Sold as The Bond Minicar (the Mark A epithet being added only after the Mark B was introduced), the car was advertised as the world's most economical car. Austere and simple in design without luxuries. Production began in January 1949, although 90% of initial production was said to be allocated to the overseas market.
As with the prototype, a large proportion of the Minicar is made from aluminium alloys. The main body is a very simple construction of 18 swg sheet with a 14 swg main bulkhead. The integrity of the main stressed skin structure is enhanced by the absence of doors, the bodysides being deemed low enough to stepped over without major inconvenience unless you were wearing a skirt. Most of the bodywork panels are flat or very simple curves and the compound curves of the bonnet and rear mudguard arches being pressed out as separate panels. The windscreen is made from Perspex. The car was said to weigh only 308 pounds (140 kg) “all-in” and it's light weight was regularly demonstrated by one person lifting the entire rear end of the car off the ground unaided.
The car has a single bench seat with a small open compartment behind suitable for luggage. There is also a removable fold-down hood with detachable sidescreens. Headlights are separate units mounted on stalks at the side of the car, whilst at the rear there is a tiny, single centrally mounted lamp.
The air-cooled Villiers 10D 122 cc (7 cu in) engine has a unit three-speed manual gearbox without reverse. The engine has a claimed output is 5 bhp (4 kW; 5 PS) at 4,400 rpm which the manufacturers claimed gave a power-to-weight ratio of 49 bhp (37 kW; 50 PS) per ton unladen. The engine unit sits in an alloy cradle ahead of the front wheel, together forming part of its support. Both front wheel and engine are sprung as part of the trailing link front suspension system, which is fitted with a single coil spring and an Hartford friction shock absorber. The rear wheels are rigidly mounted to the body on stub axles with all rear suspension provided by low pressure "balloon" type tyres. The engine is started by a pull handle under the dash, connected by cable to a modified kick-start lever. The steering system comprises a system of pulleys and a cable usually referred to as a "bobbin and cable" system, connecting a conventional steering wheel to the front steering unit. The bobbin and cable steering system was replaced by a rack and pinion in October 1950. Brakes are only provided on the rear wheels, these are conventional drum brakes operated by a system of cables and rods. Early on, Sharps adopted a policy of continual gradual upgrading of the Minicars, either to simplify or reduce maintenance, to redress noted failings or to improve some aspect of performance. Such changes were usually made available as kits to enable existing owners to retrospectively upgrade their own cars.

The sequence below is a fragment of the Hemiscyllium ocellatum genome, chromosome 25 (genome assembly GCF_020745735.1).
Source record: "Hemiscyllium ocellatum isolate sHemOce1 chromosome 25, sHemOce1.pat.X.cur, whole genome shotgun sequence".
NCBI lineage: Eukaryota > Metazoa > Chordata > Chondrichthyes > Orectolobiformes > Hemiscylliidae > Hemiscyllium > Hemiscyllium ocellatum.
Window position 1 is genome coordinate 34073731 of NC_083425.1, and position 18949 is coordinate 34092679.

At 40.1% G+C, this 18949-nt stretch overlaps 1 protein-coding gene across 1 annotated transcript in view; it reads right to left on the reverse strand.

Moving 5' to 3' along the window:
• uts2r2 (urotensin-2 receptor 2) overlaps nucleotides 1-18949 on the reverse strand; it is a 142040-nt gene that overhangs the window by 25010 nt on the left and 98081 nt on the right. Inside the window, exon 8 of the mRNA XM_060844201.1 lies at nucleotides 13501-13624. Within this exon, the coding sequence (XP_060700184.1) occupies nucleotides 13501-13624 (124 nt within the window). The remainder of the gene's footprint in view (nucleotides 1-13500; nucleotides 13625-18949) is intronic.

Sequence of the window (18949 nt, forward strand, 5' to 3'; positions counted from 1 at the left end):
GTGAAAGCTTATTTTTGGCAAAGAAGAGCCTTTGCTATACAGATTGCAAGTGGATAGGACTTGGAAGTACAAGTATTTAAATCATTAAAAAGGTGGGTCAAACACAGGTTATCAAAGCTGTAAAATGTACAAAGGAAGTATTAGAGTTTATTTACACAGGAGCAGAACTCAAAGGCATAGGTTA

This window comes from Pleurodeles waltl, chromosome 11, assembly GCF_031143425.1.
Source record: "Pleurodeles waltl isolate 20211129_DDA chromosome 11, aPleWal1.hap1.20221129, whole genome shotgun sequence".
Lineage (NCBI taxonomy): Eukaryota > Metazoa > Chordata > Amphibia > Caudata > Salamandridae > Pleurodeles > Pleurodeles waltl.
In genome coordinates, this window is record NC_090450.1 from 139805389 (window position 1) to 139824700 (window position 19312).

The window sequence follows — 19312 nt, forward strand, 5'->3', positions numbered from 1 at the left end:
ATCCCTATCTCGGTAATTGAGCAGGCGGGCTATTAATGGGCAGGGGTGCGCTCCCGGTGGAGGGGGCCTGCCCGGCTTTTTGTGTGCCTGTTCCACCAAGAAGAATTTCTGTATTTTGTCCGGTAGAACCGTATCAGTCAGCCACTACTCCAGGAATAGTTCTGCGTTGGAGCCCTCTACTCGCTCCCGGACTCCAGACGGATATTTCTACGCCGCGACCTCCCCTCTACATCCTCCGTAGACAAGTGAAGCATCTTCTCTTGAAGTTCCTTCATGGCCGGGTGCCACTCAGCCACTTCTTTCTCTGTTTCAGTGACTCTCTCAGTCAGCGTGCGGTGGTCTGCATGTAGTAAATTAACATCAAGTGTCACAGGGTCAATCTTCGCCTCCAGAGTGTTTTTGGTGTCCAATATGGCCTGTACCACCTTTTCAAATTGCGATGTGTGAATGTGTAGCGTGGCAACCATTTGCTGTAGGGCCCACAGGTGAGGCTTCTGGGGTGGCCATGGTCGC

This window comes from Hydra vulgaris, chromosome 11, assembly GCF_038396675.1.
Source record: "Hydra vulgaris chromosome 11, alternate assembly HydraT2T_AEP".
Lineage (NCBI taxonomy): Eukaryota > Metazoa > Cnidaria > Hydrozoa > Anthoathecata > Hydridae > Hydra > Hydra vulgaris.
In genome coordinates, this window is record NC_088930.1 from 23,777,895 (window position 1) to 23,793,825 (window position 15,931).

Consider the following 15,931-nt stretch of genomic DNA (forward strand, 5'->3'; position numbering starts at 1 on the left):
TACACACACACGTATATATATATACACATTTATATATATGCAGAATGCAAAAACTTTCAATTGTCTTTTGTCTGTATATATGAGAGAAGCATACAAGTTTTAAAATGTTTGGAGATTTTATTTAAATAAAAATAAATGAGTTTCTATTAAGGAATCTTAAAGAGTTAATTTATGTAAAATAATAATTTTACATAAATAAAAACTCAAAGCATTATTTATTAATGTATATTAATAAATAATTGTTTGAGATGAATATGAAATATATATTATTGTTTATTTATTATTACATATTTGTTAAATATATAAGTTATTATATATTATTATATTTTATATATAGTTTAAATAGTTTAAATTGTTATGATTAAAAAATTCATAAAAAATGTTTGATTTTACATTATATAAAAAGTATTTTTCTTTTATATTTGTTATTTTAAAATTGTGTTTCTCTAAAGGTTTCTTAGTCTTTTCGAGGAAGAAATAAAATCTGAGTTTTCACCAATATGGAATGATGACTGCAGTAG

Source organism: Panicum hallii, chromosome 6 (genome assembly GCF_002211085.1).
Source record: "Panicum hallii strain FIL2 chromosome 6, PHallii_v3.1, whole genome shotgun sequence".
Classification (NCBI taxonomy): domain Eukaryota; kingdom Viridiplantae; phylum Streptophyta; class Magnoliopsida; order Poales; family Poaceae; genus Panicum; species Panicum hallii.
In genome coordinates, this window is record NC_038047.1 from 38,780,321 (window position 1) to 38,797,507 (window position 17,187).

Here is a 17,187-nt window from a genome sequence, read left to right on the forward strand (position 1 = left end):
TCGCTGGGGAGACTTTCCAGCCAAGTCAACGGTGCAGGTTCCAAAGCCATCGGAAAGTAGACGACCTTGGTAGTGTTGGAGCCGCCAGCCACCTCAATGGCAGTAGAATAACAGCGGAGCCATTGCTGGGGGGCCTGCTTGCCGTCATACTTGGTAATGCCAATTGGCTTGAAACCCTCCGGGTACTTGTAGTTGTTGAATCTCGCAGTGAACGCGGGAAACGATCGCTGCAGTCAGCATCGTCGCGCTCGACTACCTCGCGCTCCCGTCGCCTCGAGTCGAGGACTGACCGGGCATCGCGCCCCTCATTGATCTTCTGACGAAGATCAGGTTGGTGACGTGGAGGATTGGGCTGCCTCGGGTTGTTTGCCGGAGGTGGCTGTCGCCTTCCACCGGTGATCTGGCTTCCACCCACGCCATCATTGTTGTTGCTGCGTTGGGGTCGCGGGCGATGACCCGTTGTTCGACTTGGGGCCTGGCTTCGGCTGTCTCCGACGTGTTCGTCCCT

In December 1949, a De-luxe version was added to the range. This has a Villiers 6E 197 cc (12 cu in) engine along with a number of modest refinements including a spare wheel and a single wing mirror. The manually operated windscreen wiper fitted on the standard car was upgraded to an electric one. This was found to damage the original perspex windscreen and subsequently in October 1950 the perspex windscreen on the De-luxe models was replaced by a Triplex glass windscreen.
A De-luxe version tested by The Motor magazine in 1949 and carrying only the driver had a top speed of 43.3 mph (69.7 km/h) and could accelerate from 0-30 mph (48 km/h) in 13.6 seconds. A fuel consumption of 72 mpg-imp (3.9 L/100 km; 60 mpg-US) was recorded. The test car cost £262 including taxes.
Towards the end of 1950 an optional mechanical device was introduced which comprised a long lever with a ratchet on the end which fitted onto the drivers side rear wheel hub. This device could be operated from the driving seat and allowed the car to be cranked backwards by hand by the driver to assist with maneuvering.
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